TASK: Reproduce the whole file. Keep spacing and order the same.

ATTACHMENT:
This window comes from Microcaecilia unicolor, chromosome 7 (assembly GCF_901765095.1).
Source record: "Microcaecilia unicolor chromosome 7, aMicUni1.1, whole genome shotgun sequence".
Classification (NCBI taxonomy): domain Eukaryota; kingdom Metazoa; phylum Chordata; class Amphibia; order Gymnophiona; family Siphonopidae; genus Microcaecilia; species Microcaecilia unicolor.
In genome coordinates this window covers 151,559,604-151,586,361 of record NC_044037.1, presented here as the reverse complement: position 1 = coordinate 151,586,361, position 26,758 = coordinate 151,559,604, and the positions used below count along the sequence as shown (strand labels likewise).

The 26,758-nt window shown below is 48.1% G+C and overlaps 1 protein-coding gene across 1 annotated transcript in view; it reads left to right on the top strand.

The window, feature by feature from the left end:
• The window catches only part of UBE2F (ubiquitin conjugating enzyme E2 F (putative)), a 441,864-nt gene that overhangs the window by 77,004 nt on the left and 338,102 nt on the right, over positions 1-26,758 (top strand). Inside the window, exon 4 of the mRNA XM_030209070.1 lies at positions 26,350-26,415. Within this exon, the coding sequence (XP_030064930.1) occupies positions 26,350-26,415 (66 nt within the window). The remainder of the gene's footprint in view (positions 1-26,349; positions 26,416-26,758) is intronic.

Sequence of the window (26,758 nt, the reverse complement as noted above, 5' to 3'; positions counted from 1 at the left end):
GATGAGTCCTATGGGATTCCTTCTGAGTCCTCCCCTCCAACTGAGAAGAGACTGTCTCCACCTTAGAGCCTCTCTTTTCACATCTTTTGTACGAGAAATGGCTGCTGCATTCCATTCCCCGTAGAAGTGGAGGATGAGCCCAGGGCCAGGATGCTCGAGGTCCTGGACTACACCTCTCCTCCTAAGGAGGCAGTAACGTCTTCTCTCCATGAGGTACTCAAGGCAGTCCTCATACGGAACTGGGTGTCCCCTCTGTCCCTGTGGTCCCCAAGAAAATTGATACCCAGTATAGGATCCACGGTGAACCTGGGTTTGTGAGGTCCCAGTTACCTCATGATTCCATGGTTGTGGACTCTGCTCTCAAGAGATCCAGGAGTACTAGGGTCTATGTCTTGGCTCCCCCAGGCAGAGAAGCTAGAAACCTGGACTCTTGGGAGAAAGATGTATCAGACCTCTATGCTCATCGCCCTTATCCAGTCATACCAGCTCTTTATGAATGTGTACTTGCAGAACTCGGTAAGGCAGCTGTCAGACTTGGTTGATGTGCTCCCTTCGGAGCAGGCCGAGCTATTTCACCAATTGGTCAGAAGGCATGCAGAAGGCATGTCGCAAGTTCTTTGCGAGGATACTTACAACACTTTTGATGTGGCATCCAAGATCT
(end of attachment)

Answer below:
This window comes from Microcaecilia unicolor, chromosome 7 (assembly GCF_901765095.1).
Source record: "Microcaecilia unicolor chromosome 7, aMicUni1.1, whole genome shotgun sequence".
Classification (NCBI taxonomy): domain Eukaryota; kingdom Metazoa; phylum Chordata; class Amphibia; order Gymnophiona; family Siphonopidae; genus Microcaecilia; species Microcaecilia unicolor.
In genome coordinates this window covers 151,559,604-151,586,361 of record NC_044037.1, presented here as the reverse complement: position 1 = coordinate 151,586,361, position 26,758 = coordinate 151,559,604, and the positions used below count along the sequence as shown (strand labels likewise).

The 26,758-nt window shown below is 48.1% G+C and overlaps 1 protein-coding gene across 1 annotated transcript in view; it reads left to right on the top strand.

The window, feature by feature from the left end:
• The window catches only part of UBE2F (ubiquitin conjugating enzyme E2 F (putative)), a 441,864-nt gene that overhangs the window by 77,004 nt on the left and 338,102 nt on the right, over positions 1-26,758 (top strand). Inside the window, exon 4 of the mRNA XM_030209070.1 lies at positions 26,350-26,415. Within this exon, the coding sequence (XP_030064930.1) occupies positions 26,350-26,415 (66 nt within the window). The remainder of the gene's footprint in view (positions 1-26,349; positions 26,416-26,758) is intronic.

Sequence of the window (26,758 nt, the reverse complement as noted above, 5' to 3'; positions counted from 1 at the left end):
GATGAGTCCTATGGGATTCCTTCTGAGTCCTCCCCTCCAACTGAGAAGAGACTGTCTCCACCTTAGAGCCTCTCTTTTCACATCTTTTGTACGAGAAATGGCTGCTGCATTCCATTCCCCGTAGAAGTGGAGGATGAGCCCAGGGCCAGGATGCTCGAGGTCCTGGACTACACCTCTCCTCCTAAGGAGGCAGTAACGTCTTCTCTCCATGAGGTACTCAAGGCAGTCCTCATACGGAACTGGGTGTCCCCTCTGTCCCTGTGGTCCCCAAGAAAATTGATACCCAGTATAGGATCCACGGTGAACCTGGGTTTGTGAGGTCCCAGTTACCTCATGATTCCATGGTTGTGGACTCTGCTCTCAAGAGATCCAGGAGTACTAGGGTCTATGTCTTGGCTCCCCCAGGCAGAGAAGCTAGAAACCTGGACTCTTGGGAGAAAGATGTATCAGACCTCTATGCTCATCGCCCTTATCCAGTCATACCAGCTCTTTATGAATGTGTACTTGCAGAACTCGGTAAGGCAGCTGTCAGACTTGGTTGATGTGCTCCCTTCGGAGCAGGCCGAGCTATTTCACCAATTGGTCAGAAGGCATGCAGAAGGCATGTCGCAAGTTCTTTGCGAGGATACTTACAACACTTTTGATGTGGCATCCAAGATCT